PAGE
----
The 2013 model year of the Smart Fortwo Electric Drive represents a significant update, with more power and a lower price. However, the body remains the same, funky-looking little two-seat carriage.

Updated:Caption:Photo:Wayne Cunningham/CNET

Smart says it designed the Fortwo from the beginning to use either an internal combustion engine or electric drive motor. Unusual among small cars, it is rear-wheel-driven. The electric motor sits on the rear axle, while the battery module sits under the floor.

Updated:Caption:Photo:Wayne Cunningham/CNET

There is no rear seat in the Fortwo Electric Drive, but the cabin is reasonably spacious for the two passengers it can carry. Coming in shorter than 9 feet, the car is very easy to park.

Updated:Caption:Photo:Wayne Cunningham/CNET

On the Cabriolet version, the cloth top rolls back and bunches up behind the cabin. Roof rails can be manually removed for an open driving experience, or left in place.

Updated:Caption:Photo:Wayne Cunningham/CNET

A standard J1772 charging port sits at the rear right of the car and brings the battery from dead to 100 percent in 6 hours when plugged into a 240-volt source.

Updated:Caption:Photo:Wayne Cunningham/CNET

Although the Fortwo Electric Drive is very short, it offers decent headroom. The seats were comfortable and manually adjustable.

Updated:Caption:Photo:Wayne Cunningham/CNET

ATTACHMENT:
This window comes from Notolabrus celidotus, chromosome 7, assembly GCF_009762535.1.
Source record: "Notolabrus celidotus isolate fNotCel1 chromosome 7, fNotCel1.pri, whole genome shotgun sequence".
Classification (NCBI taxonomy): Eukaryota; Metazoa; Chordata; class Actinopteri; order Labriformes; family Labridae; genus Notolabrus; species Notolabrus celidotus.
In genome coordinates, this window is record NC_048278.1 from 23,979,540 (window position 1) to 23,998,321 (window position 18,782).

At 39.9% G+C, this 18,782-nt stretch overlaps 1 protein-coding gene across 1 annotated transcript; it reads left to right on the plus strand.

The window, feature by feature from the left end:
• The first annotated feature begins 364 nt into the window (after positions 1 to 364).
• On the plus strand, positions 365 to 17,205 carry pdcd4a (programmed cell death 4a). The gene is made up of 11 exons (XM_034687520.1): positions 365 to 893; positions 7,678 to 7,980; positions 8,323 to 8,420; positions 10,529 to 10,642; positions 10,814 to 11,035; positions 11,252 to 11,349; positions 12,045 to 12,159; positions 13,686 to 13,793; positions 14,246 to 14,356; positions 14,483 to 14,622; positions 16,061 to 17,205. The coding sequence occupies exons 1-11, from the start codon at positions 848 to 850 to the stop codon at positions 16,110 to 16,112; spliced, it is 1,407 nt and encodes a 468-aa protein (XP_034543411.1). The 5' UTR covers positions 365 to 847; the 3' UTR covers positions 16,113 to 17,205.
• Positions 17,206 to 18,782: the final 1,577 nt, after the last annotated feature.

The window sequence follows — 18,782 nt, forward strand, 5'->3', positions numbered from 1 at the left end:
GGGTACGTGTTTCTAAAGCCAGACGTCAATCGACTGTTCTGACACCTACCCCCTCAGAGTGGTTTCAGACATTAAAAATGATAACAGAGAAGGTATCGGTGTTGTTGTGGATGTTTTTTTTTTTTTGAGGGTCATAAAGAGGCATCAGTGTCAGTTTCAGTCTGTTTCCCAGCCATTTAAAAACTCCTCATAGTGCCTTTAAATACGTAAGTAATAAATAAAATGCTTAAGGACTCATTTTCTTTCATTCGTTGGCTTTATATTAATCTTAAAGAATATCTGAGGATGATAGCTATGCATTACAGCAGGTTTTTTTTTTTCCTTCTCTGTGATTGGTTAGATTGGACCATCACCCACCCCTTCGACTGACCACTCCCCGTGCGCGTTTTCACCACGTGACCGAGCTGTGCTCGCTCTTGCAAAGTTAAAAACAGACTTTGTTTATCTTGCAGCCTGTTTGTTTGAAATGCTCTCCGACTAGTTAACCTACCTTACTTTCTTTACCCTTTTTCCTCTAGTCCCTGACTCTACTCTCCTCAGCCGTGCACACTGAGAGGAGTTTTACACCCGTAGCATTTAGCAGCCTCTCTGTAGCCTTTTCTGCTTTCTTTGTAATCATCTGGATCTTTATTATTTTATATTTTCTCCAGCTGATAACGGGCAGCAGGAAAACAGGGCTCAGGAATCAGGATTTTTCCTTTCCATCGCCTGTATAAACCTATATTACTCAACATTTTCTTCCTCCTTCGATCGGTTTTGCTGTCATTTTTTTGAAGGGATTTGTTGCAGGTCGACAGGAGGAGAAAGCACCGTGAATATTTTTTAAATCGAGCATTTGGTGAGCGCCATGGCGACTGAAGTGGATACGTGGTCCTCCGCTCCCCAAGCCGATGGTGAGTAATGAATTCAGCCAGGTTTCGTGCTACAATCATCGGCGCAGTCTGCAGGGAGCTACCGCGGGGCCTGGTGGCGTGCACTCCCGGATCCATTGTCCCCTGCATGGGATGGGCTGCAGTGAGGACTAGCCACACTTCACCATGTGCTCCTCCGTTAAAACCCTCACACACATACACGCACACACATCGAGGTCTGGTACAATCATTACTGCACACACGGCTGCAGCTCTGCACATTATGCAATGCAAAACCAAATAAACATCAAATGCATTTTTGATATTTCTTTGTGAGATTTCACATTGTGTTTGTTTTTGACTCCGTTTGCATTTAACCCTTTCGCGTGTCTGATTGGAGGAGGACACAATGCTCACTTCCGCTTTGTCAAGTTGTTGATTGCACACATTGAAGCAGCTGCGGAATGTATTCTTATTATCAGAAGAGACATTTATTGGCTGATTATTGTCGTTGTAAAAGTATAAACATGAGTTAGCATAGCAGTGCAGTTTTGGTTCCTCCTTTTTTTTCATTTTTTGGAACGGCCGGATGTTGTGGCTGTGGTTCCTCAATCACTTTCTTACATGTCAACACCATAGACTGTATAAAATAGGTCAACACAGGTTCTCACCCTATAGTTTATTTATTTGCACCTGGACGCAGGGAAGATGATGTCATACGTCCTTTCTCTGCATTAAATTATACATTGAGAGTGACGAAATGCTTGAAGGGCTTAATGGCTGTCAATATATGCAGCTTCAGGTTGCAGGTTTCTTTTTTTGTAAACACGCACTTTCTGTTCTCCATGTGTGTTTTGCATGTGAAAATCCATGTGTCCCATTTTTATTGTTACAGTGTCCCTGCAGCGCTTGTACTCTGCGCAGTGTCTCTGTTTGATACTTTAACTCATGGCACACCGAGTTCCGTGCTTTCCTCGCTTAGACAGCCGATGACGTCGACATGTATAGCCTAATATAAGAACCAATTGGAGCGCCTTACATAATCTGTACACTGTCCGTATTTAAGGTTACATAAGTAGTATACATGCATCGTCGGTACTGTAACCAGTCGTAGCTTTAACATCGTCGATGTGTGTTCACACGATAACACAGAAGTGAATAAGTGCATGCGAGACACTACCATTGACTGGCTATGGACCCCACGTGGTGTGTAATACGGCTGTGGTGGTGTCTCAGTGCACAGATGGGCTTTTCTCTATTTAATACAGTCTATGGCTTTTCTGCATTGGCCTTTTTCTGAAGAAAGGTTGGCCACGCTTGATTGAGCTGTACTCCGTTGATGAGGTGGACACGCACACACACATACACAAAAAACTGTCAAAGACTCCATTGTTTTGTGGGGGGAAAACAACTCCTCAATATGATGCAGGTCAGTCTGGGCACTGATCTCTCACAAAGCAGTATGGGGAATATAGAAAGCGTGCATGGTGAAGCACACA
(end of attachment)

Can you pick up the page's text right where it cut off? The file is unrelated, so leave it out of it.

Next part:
This flashy red car had a nice cloth treatment over interior surfaces. There aren't a lot of tech options available, but Smart covers the basics, and includes a telematics system for monitoring charging.

Updated:Caption:Photo:Wayne Cunningham/CNET

The steering uses electric power boosting, but it requires some effort to turn the wheel. The instrument cluster holds an analog speedometer and a simple LCD for trip information.

Updated:Caption:Photo:Wayne Cunningham/CNET

The ignition sits behind the drive selector. Drive modes are kept simple, with Park, Reverse, Neutral, and Drive.

Updated:Caption:Photo:Wayne Cunningham/CNET

This optional navigation system was a bit slow under route navigation, and it had a tough time keeping up with the actual location of the car.

Updated:Caption:Photo:Wayne Cunningham/CNET
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